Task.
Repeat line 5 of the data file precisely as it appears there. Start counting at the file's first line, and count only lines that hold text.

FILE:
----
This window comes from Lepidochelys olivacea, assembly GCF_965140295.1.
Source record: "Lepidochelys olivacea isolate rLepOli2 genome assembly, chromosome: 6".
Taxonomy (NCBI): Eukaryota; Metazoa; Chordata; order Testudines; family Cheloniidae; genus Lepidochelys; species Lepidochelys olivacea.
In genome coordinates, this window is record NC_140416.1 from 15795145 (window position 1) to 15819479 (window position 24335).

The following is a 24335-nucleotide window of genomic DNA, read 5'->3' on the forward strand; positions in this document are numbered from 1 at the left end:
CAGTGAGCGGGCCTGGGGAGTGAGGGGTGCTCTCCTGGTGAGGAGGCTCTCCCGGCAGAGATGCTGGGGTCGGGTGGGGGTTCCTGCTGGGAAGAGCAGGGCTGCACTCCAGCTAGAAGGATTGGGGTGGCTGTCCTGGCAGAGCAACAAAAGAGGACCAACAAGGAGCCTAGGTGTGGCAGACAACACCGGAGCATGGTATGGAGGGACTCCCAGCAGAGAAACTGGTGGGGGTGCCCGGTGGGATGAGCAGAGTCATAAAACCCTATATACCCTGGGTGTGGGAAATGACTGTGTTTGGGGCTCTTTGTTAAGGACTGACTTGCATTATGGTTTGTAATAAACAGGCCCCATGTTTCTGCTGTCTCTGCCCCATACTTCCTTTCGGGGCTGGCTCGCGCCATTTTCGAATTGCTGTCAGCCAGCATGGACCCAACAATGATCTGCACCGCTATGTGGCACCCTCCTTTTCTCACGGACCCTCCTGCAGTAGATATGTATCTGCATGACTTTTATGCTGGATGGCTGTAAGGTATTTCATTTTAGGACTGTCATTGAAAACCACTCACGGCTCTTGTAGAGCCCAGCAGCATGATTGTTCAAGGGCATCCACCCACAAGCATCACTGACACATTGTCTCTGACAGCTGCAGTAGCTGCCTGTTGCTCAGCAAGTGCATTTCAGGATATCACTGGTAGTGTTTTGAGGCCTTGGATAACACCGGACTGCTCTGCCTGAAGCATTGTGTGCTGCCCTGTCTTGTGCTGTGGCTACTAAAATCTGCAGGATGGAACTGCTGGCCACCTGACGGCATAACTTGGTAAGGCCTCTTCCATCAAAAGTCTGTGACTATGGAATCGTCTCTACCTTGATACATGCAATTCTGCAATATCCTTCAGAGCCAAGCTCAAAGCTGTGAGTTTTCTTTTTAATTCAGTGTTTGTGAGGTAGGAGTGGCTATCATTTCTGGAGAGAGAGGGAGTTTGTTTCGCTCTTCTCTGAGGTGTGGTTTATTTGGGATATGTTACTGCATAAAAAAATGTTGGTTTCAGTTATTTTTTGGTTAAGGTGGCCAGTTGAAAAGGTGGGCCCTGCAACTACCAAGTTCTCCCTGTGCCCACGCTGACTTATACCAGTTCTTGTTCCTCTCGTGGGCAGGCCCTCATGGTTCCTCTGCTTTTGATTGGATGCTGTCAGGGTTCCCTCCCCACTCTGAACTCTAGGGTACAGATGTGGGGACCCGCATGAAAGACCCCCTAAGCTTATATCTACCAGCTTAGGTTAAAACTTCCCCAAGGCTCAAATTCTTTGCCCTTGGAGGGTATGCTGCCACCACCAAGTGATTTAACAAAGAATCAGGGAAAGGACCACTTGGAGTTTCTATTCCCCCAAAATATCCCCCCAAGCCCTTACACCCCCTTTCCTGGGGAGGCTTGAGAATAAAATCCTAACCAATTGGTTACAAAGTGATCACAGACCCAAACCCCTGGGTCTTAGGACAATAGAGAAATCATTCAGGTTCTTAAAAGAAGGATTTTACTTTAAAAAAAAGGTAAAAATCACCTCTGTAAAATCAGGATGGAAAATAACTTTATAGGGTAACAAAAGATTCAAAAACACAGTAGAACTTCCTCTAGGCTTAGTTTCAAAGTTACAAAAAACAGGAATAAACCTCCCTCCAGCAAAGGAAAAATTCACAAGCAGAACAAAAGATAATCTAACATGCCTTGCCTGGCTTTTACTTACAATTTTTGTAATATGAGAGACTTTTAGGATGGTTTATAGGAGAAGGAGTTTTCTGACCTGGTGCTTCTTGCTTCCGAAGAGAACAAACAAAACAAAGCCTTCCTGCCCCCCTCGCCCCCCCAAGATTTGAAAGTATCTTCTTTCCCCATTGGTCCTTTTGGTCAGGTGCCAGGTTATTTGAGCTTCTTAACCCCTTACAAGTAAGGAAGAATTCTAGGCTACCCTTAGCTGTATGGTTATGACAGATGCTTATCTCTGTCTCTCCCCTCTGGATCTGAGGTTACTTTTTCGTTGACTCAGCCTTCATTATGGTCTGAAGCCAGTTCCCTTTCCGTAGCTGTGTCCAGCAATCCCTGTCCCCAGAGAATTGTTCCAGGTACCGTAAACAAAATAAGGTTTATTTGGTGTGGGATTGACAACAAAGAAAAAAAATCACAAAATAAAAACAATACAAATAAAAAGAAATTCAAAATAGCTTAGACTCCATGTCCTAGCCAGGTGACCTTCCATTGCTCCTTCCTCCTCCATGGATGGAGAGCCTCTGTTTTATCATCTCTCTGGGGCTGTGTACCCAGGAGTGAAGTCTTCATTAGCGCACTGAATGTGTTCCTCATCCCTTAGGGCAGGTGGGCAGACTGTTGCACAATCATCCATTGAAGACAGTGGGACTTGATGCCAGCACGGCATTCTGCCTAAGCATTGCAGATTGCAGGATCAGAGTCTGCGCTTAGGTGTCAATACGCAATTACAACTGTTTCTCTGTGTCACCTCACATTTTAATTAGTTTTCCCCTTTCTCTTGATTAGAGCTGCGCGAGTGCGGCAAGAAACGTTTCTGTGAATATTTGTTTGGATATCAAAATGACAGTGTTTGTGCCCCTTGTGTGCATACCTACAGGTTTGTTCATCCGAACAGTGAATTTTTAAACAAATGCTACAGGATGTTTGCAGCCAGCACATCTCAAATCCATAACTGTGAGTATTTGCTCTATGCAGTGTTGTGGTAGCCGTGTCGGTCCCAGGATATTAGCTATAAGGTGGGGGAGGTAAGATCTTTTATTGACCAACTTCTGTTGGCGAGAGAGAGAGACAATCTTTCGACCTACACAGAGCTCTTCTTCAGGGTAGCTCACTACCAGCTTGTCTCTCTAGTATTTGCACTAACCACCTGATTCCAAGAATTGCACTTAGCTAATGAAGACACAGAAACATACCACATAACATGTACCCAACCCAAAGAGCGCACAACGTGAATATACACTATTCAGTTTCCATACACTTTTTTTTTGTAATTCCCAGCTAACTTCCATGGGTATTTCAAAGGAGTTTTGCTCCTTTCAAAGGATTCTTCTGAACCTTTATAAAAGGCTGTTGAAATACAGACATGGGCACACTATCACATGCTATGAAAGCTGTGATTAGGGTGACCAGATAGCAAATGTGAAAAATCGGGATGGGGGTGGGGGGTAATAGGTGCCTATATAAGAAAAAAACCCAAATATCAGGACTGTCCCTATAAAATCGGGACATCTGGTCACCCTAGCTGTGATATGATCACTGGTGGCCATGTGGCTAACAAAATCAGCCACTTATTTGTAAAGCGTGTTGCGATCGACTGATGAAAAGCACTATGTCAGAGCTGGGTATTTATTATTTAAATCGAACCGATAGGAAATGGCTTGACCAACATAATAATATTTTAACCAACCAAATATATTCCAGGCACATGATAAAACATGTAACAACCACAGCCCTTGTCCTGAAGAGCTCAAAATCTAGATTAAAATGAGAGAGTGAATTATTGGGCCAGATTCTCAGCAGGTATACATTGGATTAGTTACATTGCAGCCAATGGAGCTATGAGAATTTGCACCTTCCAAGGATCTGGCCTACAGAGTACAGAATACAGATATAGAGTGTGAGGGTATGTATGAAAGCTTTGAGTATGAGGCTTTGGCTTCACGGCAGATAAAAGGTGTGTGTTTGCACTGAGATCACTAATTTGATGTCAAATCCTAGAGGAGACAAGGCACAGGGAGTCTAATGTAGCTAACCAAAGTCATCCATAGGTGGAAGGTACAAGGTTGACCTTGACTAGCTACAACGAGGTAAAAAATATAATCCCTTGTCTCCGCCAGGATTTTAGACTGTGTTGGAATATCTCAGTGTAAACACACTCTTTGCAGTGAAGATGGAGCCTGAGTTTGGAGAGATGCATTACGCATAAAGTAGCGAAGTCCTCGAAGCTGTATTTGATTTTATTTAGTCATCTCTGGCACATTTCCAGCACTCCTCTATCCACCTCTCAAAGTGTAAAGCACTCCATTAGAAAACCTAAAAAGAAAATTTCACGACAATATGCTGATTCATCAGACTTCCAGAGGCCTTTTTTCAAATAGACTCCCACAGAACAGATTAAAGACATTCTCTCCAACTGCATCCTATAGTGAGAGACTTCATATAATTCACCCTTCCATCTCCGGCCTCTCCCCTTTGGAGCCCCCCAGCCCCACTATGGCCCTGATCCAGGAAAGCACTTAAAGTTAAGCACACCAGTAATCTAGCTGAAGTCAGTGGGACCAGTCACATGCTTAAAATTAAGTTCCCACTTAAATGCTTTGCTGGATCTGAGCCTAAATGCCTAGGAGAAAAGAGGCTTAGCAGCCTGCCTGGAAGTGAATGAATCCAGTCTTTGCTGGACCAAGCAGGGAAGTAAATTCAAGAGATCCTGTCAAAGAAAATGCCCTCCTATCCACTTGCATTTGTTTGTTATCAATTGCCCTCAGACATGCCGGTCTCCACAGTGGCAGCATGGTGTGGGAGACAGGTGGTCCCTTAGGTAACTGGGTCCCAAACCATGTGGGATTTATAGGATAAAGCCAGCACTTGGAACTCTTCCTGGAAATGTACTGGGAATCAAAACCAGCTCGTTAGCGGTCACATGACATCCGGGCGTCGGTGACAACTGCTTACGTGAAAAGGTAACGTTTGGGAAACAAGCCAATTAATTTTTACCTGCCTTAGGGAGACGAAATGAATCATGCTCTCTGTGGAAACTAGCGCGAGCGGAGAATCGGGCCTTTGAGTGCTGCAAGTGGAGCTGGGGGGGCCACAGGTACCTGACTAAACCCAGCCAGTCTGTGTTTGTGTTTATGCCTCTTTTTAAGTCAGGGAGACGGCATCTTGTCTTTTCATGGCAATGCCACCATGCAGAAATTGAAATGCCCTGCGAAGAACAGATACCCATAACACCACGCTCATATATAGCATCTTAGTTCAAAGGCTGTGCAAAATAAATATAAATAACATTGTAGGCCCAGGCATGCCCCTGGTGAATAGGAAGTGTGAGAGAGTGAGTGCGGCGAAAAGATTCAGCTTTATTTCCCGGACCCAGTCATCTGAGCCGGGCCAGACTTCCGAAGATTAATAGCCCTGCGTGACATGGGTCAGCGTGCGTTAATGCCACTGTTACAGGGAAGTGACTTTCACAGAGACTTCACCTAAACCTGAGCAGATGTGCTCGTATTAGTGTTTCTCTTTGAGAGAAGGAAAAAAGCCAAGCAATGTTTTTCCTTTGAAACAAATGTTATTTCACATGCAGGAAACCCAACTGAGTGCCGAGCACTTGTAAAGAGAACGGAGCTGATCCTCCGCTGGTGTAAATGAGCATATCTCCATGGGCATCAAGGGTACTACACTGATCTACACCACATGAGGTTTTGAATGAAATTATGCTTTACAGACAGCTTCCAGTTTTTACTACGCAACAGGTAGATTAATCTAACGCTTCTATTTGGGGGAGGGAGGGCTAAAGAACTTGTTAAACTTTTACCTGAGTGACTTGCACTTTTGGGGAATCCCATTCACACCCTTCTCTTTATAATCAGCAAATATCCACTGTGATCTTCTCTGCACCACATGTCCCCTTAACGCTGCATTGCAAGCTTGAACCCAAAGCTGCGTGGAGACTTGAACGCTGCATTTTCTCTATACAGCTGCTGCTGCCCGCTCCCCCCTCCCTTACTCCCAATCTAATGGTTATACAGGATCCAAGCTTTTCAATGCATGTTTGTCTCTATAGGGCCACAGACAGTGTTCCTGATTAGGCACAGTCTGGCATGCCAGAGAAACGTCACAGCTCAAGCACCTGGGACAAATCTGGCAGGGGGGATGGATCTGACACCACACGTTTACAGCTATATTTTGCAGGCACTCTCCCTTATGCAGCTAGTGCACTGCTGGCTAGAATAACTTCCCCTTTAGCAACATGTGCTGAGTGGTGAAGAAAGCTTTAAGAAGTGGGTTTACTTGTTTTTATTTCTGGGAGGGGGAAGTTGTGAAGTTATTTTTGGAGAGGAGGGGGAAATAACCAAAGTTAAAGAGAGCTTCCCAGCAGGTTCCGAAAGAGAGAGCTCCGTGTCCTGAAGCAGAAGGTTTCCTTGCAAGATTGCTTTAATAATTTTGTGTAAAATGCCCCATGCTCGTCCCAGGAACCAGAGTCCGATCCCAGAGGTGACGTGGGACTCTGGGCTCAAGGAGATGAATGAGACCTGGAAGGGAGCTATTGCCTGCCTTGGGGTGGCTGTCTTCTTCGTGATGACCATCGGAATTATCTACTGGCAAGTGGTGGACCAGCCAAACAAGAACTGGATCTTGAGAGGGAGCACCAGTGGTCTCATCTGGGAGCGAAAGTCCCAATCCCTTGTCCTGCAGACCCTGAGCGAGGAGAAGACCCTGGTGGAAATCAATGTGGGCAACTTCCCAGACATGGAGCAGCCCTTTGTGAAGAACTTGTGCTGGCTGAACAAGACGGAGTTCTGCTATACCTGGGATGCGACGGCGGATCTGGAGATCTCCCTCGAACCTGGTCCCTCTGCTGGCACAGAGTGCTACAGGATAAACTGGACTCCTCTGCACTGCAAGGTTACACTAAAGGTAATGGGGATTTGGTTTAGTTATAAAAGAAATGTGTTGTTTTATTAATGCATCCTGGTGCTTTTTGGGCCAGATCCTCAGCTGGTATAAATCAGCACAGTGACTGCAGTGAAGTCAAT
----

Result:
The following is a 24335-nucleotide window of genomic DNA, read 5'->3' on the forward strand; positions in this document are numbered from 1 at the left end: